House View, April 2021
We believe that robust earnings growth will overcome concerns about rate increases. Within a neutral position on developed-market equities, we believe sectoral rotation will continue and we remain overweight cyclical markets like the UK and Japan. But while we believe the attractiveness of stocks subject to wild valuation swings will fade, we continue to like cash-rich ‘structural grower’ stocks.
The rise in the correlation between bonds and equities is underlining the importance of portfolio diversification into alternative assets such as hedge funds.
The case for government bonds is being increasingly challenged by growing debt supply and inflation expectations. We are also conscious of the increased sensitivity of corporate credits, particularly US investment grade, to rising market rates. Our preference goes to short duration. We continue to overweight alternative investments (private equity and hedge funds).
The UK and US may have delivered single jabs equivalent to 70% of their populations by early May. It may take several months after for the euro area to reach a similar level.
We believe the US could achieve 15% annualised GDP growth in Q2 as con_dence improves and households spend again and we have upped our annual GDP forecast to 6.5% in 2021. Despite improving growth and market pressure, we believe the Fed will refrain from raising policy rates before 2024.
We expect the euro area to experience a consumer-led economic rebound in late Q2/early Q3. Our central GDP forecast for the euro area in 2021 is 4.3%, with the UK set for growth of 5.5%.
While its recovery remains uneven, we expect Chinese GDP to grow 9.3% in 2021. Rising global demand should help Japan to 2.7% growth this year.
Despite global re-opening, there are reasons (most notably abundant capacity) to expect the rise in oil prices to moderate as the year progresses. While production discipline is helping prices for now, our year-end target for Brent oil is USD55.
Fiscal stimulus and rapid re-opening of the US economy have led to a rise in real interest rates and boosted the US dollar. We still believe that the dollar’s strength could be challenged as the year progresses and the recovery gathers pace in other countries.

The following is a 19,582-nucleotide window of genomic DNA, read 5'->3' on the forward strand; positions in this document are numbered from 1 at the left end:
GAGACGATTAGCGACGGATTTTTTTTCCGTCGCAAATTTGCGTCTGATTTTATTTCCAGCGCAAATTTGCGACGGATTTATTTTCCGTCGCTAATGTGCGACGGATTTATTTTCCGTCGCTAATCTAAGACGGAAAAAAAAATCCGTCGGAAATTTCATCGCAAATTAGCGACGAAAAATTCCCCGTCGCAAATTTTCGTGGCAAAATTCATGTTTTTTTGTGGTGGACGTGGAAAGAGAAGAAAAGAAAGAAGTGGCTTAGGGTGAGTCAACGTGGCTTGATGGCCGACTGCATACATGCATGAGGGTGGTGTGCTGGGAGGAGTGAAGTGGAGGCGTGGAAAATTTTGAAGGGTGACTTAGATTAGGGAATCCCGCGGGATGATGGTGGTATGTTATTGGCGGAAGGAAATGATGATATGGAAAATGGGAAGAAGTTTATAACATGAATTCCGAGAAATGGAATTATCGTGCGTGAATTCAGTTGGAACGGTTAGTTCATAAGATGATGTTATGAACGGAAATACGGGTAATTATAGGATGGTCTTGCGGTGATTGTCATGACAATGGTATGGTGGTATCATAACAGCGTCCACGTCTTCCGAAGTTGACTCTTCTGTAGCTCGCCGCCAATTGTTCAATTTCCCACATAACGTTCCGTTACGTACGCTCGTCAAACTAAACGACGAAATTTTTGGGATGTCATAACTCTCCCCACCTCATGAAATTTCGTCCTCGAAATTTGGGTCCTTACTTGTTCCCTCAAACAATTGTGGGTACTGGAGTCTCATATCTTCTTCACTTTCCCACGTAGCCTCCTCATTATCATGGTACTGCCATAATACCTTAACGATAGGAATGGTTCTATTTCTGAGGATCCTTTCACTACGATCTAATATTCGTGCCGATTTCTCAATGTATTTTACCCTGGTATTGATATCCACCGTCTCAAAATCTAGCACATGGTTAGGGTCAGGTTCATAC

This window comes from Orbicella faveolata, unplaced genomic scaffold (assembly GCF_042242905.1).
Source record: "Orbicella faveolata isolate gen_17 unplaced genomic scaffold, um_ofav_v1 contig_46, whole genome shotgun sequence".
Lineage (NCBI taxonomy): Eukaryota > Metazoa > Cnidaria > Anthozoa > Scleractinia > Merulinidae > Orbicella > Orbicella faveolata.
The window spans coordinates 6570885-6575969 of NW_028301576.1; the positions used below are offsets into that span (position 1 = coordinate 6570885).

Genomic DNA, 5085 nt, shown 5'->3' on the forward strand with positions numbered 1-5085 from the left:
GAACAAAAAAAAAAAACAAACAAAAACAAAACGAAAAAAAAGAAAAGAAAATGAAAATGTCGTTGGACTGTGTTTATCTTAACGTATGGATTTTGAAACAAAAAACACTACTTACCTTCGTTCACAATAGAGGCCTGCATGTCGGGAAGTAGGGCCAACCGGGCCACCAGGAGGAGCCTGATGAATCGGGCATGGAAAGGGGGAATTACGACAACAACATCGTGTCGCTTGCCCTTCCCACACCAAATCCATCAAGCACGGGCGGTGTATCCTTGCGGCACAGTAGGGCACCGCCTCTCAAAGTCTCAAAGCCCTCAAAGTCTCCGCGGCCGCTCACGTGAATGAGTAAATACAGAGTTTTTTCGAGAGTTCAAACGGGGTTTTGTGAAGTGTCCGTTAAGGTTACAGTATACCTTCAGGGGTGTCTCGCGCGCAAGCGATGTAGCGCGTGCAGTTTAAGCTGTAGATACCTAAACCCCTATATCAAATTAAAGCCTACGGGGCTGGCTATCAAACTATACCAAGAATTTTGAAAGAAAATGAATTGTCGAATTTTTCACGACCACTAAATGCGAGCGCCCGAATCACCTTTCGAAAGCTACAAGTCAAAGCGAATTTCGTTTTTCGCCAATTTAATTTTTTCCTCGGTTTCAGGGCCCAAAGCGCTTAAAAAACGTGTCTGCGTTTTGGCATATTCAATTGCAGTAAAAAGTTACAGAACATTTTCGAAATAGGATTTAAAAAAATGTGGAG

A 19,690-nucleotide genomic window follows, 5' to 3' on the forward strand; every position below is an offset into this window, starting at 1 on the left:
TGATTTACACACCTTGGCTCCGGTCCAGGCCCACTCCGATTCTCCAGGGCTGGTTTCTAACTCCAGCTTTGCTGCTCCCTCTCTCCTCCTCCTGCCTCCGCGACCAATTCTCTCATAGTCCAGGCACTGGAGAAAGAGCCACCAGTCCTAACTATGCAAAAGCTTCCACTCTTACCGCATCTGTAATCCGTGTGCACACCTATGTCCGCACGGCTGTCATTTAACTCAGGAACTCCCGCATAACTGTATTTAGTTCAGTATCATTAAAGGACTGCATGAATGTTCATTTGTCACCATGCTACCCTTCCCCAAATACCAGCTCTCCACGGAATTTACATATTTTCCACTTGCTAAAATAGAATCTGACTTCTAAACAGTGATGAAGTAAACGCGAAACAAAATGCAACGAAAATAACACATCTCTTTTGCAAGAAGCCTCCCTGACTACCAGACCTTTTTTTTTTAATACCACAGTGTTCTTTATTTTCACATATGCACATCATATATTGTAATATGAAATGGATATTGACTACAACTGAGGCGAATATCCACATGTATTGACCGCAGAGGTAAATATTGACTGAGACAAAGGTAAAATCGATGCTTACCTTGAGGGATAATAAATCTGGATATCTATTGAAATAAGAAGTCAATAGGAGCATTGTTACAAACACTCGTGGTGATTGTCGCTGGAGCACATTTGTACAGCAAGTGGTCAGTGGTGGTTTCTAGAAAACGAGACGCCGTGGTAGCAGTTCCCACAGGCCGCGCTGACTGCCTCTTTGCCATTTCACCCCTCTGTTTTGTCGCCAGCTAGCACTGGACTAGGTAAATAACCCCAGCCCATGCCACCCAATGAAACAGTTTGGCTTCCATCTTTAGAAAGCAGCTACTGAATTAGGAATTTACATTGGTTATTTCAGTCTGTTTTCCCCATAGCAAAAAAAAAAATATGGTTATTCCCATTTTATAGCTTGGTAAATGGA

Earnings upgrades continue to support developed-market equities, despite the fast rise in bond yields and elevated multiples. We believe rapid re-opening of economies could stimulate further sectoral rotation and diminish the previous lopsided performance of US stocks, dominated by ‘Big Tech’.
The move away from defensives has been hurting European consumer staple stocks. While falling, the sector still trades at a premium to the overall market. There is potential for consumer staples to pick up momentum later this year should Treasury yields and emerging markets stabilise. Relative valuations have also become more attractive in US consumer staples.
A fast economic recovery and persistent Fed dovishness mean that we are raising our year-end forecast for the 10-year US Treasury yield to 2.1%. The rise in rates has been hurting US investment-grade credits. We are underweight US high yield, but shorter duration and better quality mean we are neutral its euro equivalent.
A robust recovery, policy stability and relatively high yields are reasons to consider judicious positioning in Chinese bonds for carry purposes. We also think the Chinese renminbi will remain a powerful anchor for other Asian (ex-Japan) currencies, which are more defensive than other EM currencies. But we are attentive to the impact slow vaccine rollouts and rising US rates have on Asian equities.